Poems by Diana Woodcock

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Feast Day, Lady of Sorrows

by Diana Woodcock

From Canary Fall 2014

Diana lives on the Qatari Peninsula, which lies on the northeasterly coast of the much grander Arabian Peninsula, surrounded on three sides by the Arabian (Persian) Gulf— poised perfectly between sea and desert.

For the cameraman, he waves a hand
over his parched land—all dust and wind,
not a tinge of green anywhere. He hasn’t seen

a harvest in two years, while across the border
poppies bloom—soon to seduce the West.
He’s sold his roof to buy food to feed his family

six weeks at best; he’s sent his smallest son
to rob the rat’s hole of its grain.
At this point I stop eating my bisque—

I can’t seem to swallow the shellfish.
I turn off the TV and sit in the dark on the
deck watching the waning Hunter’s Moon

rise above my gable roof, listening to
rasping crickets and the winds of war
as they spin out of control, wondering

what I’m willing to sell, who to rob
to endure the banishment from the garden.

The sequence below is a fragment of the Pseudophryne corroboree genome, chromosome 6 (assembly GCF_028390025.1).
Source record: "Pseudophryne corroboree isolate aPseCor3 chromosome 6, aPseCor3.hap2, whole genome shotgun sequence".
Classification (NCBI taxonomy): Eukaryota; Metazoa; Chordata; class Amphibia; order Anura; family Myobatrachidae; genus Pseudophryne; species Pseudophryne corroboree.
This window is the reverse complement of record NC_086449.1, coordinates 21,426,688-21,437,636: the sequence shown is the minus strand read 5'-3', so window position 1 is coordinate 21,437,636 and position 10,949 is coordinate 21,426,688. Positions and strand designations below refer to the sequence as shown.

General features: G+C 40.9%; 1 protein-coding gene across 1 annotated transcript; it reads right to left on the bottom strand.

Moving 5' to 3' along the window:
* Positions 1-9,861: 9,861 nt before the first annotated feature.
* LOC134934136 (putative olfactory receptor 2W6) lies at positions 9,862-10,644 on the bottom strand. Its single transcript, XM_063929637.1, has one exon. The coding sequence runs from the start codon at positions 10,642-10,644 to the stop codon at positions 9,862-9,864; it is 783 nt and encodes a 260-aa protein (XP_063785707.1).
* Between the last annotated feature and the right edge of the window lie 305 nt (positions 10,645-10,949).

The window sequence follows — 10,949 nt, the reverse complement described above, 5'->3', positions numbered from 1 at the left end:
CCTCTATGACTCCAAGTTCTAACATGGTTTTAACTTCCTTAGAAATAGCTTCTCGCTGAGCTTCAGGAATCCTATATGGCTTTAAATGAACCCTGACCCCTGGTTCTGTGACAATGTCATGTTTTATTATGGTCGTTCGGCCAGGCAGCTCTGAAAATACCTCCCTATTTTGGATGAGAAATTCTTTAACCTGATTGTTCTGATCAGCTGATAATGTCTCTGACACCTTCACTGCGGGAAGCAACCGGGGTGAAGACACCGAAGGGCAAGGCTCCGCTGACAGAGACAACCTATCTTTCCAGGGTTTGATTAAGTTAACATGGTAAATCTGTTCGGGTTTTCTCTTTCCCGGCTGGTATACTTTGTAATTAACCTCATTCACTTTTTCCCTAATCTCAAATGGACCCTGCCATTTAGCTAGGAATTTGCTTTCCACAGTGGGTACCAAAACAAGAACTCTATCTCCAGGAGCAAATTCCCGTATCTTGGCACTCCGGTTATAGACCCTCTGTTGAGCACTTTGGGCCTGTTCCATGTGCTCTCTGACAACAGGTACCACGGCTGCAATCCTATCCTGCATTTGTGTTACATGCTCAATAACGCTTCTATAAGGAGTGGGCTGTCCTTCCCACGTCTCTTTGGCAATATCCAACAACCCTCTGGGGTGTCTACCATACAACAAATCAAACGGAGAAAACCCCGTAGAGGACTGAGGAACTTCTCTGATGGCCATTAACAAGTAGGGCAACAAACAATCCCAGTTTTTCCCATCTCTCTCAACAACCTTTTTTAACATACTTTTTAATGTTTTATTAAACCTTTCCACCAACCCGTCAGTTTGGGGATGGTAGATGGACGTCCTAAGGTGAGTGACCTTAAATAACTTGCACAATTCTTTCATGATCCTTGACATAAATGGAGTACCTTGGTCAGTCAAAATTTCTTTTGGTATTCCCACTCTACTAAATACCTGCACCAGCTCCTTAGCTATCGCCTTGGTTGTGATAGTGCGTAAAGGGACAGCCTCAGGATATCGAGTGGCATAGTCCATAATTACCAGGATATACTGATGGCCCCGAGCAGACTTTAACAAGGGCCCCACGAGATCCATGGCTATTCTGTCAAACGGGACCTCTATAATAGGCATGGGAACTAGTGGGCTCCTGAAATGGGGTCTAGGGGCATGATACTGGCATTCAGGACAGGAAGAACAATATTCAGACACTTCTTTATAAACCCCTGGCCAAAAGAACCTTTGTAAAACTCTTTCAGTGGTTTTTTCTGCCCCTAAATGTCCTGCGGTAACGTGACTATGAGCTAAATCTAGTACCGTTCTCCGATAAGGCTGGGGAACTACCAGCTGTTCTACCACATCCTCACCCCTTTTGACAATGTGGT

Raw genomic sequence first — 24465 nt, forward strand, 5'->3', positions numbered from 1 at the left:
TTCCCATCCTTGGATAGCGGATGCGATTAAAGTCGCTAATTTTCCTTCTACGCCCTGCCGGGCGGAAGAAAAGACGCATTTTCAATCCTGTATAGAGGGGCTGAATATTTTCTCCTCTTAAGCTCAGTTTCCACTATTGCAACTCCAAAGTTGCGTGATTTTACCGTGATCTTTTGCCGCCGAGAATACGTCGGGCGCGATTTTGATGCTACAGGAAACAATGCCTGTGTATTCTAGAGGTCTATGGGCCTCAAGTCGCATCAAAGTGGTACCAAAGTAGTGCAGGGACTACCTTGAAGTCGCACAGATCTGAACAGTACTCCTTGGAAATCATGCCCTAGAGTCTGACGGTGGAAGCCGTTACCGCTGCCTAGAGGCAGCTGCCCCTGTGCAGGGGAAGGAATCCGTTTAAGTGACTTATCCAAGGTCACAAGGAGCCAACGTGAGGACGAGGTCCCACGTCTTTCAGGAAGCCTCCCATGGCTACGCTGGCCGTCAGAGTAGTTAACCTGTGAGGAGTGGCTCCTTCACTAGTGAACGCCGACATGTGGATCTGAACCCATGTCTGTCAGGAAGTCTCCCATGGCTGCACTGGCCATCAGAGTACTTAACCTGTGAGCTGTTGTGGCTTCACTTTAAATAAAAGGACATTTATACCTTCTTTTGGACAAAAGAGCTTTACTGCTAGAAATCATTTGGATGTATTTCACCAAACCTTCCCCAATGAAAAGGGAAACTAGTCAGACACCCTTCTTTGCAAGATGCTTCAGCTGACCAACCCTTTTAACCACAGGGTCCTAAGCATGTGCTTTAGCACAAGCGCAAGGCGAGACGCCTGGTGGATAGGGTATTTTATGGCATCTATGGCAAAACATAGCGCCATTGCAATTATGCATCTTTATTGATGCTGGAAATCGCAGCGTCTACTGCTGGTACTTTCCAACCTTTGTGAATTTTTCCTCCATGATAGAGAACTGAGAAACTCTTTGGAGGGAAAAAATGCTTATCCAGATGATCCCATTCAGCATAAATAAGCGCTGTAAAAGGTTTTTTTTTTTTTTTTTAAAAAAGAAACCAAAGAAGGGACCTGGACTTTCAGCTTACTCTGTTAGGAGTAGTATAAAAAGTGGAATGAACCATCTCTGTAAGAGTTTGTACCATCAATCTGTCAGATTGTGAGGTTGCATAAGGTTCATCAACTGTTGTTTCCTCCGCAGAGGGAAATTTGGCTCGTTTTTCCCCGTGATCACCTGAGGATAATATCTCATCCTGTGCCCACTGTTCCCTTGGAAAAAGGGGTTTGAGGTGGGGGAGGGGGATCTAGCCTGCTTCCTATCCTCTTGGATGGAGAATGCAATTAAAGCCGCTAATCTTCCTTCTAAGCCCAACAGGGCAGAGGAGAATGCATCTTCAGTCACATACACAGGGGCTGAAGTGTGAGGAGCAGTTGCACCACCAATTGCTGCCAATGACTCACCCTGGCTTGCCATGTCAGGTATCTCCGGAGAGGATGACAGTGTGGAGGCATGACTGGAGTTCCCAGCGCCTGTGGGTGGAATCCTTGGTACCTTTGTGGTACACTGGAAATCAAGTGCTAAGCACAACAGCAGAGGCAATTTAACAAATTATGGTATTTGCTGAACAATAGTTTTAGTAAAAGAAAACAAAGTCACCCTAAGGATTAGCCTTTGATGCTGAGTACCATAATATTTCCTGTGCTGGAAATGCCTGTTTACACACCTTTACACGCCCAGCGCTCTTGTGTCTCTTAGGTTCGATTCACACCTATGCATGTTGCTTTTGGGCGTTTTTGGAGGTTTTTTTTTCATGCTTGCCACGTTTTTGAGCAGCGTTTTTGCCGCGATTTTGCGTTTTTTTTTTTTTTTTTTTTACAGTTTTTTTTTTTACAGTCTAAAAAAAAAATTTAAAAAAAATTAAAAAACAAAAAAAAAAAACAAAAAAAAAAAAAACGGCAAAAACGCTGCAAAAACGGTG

All these repercussions: bloated stomachs;

glossed over eyes; roofless homes;
adolescent robbers of rats; parched
land; poor bone-dry Tajikistan.

Previously published in Swaying on the Elephant's Shoulders, Little Red Tree Publishing, 2010
Camel photo by Fay Gotting.

Pesticide Survivor

by Diana Woodcock

From Canary Fall 2014

An osprey watches me
from a high branch of the birch,
perched above the escarpment
beside the rushing river.

We keep still together,
neither disturbing the other.
Two red-headed woodpeckers
chatter incessantly while storing

nuts and acorns in dead tree
crevices. A bluebird passes by
like a sapphire flung from its setting.
When the shot rings out

on the opposite shore, we all four
flinch. My goal now: to leave
this earth without disturbing
a single blossom of clover.

Previously published in Creative Juices, August 2002 and Swaying on the Elephant's Shoulders, Little Red Tree Publishing, 2010

Streaked-Winged Red Skimmer

by Diana Woodcock

From Canary Summer 2014

One dragonfly lingers
on the brown tip of a summer
green reed like a flame
on a candle at mass.

Poison has spoiled its meal
of midges and broken its eggs.
The last of its kind
to inhabit this shoreline,

it hangs on,
burns in the mid-day sun,
purifying the day.
No longer skimming

its lake, it poses on its reedy
throne—a lone ember
glowing in the fumes
of Malathion.

Previously published in Least-loved Beasts of the Really Wild West, Native West Press (anthology, Spring 1997); Creekwalker, Summer 2007; Swaying on the Elephant’s Shoulders (Little Red Tree Publishing, 2010)

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